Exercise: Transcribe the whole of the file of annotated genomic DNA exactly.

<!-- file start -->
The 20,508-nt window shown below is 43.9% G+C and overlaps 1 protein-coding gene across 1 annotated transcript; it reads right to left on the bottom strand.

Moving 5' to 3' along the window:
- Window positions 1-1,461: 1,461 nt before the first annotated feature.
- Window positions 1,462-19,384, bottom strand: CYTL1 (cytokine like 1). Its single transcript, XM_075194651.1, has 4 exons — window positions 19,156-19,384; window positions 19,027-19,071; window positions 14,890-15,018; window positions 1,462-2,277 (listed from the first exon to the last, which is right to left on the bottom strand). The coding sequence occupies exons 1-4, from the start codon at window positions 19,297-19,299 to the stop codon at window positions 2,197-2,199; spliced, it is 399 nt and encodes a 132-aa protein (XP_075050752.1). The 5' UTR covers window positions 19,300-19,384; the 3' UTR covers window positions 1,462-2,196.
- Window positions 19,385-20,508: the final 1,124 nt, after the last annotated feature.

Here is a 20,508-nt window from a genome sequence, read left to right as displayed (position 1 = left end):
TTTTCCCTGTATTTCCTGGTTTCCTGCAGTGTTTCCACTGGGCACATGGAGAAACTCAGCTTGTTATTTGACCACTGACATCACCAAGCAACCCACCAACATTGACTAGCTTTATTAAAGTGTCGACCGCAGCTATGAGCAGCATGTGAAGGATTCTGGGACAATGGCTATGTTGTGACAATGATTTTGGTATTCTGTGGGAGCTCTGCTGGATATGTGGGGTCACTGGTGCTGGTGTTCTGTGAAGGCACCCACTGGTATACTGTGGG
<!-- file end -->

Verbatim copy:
The 20,508-nt window shown below is 43.9% G+C and overlaps 1 protein-coding gene across 1 annotated transcript; it reads right to left on the bottom strand.

Moving 5' to 3' along the window:
- Window positions 1-1,461: 1,461 nt before the first annotated feature.
- Window positions 1,462-19,384, bottom strand: CYTL1 (cytokine like 1). Its single transcript, XM_075194651.1, has 4 exons — window positions 19,156-19,384; window positions 19,027-19,071; window positions 14,890-15,018; window positions 1,462-2,277 (listed from the first exon to the last, which is right to left on the bottom strand). The coding sequence occupies exons 1-4, from the start codon at window positions 19,297-19,299 to the stop codon at window positions 2,197-2,199; spliced, it is 399 nt and encodes a 132-aa protein (XP_075050752.1). The 5' UTR covers window positions 19,300-19,384; the 3' UTR covers window positions 1,462-2,196.
- Window positions 19,385-20,508: the final 1,124 nt, after the last annotated feature.

Here is a 20,508-nt window from a genome sequence, read left to right as displayed (position 1 = left end):
TTTTCCCTGTATTTCCTGGTTTCCTGCAGTGTTTCCACTGGGCACATGGAGAAACTCAGCTTGTTATTTGACCACTGACATCACCAAGCAACCCACCAACATTGACTAGCTTTATTAAAGTGTCGACCGCAGCTATGAGCAGCATGTGAAGGATTCTGGGACAATGGCTATGTTGTGACAATGATTTTGGTATTCTGTGGGAGCTCTGCTGGATATGTGGGGTCACTGGTGCTGGTGTTCTGTGAAGGCACCCACTGGTATACTGTGGG